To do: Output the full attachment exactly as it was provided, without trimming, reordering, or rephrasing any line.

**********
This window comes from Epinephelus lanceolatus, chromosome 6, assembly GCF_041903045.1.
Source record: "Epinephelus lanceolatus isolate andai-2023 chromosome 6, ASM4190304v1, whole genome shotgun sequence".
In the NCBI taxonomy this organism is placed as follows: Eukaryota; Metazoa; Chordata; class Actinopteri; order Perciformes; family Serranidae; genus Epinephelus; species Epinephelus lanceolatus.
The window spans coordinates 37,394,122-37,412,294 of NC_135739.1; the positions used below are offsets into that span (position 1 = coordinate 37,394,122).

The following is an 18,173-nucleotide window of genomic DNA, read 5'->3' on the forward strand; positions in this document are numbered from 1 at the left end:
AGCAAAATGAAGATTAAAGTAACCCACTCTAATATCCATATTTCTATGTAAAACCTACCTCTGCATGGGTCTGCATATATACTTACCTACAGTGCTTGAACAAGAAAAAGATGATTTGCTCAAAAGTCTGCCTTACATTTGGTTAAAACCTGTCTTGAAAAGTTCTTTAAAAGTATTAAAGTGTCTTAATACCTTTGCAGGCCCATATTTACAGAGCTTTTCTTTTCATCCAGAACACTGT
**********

This window comes from Epinephelus lanceolatus, chromosome 6, assembly GCF_041903045.1.
Source record: "Epinephelus lanceolatus isolate andai-2023 chromosome 6, ASM4190304v1, whole genome shotgun sequence".
In the NCBI taxonomy this organism is placed as follows: Eukaryota; Metazoa; Chordata; class Actinopteri; order Perciformes; family Serranidae; genus Epinephelus; species Epinephelus lanceolatus.
The window spans coordinates 37,394,122-37,412,294 of NC_135739.1; the positions used below are offsets into that span (position 1 = coordinate 37,394,122).

The following is an 18,173-nucleotide window of genomic DNA, read 5'->3' on the forward strand; positions in this document are numbered from 1 at the left end:
AGCAAAATGAAGATTAAAGTAACCCACTCTAATATCCATATTTCTATGTAAAACCTACCTCTGCATGGGTCTGCATATATACTTACCTACAGTGCTTGAACAAGAAAAAGATGATTTGCTCAAAAGTCTGCCTTACATTTGGTTAAAACCTGTCTTGAAAAGTTCTTTAAAAGTATTAAAGTGTCTTAATACCTTTGCAGGCCCATATTTACAGAGCTTTTCTTTTCATCCAGAACACTGT